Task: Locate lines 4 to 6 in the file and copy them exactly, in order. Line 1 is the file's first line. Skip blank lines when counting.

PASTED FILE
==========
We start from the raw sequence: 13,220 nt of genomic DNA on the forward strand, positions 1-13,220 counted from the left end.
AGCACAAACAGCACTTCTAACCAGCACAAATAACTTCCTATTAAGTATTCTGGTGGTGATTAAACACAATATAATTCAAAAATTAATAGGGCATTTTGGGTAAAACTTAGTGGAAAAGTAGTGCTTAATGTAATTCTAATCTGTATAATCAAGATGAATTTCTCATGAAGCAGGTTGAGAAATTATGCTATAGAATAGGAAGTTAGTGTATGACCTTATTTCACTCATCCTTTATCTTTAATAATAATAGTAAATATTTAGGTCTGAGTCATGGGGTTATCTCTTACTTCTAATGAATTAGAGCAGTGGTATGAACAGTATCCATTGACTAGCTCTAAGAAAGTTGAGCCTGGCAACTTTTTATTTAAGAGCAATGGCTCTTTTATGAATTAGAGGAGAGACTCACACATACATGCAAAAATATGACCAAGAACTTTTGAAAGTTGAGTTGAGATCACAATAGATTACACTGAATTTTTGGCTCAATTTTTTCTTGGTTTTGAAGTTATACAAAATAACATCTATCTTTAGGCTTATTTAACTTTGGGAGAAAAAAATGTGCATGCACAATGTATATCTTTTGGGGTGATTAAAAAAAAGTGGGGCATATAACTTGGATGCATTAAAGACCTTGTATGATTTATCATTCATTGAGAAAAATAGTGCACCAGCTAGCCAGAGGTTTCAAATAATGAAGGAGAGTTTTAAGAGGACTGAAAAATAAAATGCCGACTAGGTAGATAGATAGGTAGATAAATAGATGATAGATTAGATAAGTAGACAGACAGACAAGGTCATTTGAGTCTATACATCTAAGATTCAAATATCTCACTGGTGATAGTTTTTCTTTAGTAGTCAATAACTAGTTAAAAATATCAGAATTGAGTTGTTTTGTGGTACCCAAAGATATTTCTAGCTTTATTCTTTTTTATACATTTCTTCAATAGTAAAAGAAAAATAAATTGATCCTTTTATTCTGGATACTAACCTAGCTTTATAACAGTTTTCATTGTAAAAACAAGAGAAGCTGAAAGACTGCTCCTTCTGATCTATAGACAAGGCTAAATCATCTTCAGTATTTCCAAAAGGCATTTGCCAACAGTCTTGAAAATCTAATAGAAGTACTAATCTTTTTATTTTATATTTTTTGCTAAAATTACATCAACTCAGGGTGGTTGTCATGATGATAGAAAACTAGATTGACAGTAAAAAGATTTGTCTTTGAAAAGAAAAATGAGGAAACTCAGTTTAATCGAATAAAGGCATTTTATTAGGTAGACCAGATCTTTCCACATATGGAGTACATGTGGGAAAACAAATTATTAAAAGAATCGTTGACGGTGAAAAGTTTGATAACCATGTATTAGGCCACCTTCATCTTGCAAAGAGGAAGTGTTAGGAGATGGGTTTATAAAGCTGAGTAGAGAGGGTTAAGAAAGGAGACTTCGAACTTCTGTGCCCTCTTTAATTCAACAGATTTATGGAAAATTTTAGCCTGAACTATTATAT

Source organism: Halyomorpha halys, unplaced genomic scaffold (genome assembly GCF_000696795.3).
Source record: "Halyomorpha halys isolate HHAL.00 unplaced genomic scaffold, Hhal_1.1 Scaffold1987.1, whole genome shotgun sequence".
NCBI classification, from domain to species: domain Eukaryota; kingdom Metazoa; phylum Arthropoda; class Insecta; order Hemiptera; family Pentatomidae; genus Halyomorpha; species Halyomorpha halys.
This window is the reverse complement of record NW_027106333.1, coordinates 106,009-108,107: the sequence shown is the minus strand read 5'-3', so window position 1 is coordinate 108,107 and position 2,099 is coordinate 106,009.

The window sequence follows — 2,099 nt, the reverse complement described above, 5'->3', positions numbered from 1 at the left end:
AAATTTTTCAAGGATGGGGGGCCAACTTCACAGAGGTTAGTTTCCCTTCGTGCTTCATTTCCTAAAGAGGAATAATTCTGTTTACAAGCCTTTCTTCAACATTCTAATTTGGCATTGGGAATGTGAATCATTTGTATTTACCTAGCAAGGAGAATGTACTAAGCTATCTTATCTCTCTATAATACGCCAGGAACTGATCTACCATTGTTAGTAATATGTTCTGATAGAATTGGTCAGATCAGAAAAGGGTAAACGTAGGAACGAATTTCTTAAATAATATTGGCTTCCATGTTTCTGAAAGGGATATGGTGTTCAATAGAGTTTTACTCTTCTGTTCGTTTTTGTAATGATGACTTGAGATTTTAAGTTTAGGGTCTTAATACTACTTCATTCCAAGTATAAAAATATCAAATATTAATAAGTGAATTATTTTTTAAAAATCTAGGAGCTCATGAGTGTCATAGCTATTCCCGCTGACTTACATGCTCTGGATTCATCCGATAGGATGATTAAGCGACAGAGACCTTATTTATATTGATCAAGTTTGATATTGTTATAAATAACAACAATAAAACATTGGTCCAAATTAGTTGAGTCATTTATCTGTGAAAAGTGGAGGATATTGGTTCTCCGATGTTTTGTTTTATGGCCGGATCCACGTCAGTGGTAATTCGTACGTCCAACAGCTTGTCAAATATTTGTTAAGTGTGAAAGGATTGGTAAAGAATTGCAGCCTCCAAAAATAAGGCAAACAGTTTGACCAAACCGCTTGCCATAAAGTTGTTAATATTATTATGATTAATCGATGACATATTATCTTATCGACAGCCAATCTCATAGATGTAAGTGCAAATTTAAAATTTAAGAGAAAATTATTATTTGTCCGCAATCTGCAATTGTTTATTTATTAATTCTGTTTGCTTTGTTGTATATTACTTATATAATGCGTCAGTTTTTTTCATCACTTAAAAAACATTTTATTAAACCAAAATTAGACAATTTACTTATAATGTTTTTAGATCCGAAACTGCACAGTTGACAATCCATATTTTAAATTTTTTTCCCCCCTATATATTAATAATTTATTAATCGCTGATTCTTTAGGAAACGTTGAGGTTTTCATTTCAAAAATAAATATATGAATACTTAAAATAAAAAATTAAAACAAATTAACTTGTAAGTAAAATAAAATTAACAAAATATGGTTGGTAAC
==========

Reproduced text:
Source record: "Halyomorpha halys isolate HHAL.00 unplaced genomic scaffold, Hhal_1.1 Scaffold1987.1, whole genome shotgun sequence".
NCBI classification, from domain to species: domain Eukaryota; kingdom Metazoa; phylum Arthropoda; class Insecta; order Hemiptera; family Pentatomidae; genus Halyomorpha; species Halyomorpha halys.
This window is the reverse complement of record NW_027106333.1, coordinates 106,009-108,107: the sequence shown is the minus strand read 5'-3', so window position 1 is coordinate 108,107 and position 2,099 is coordinate 106,009.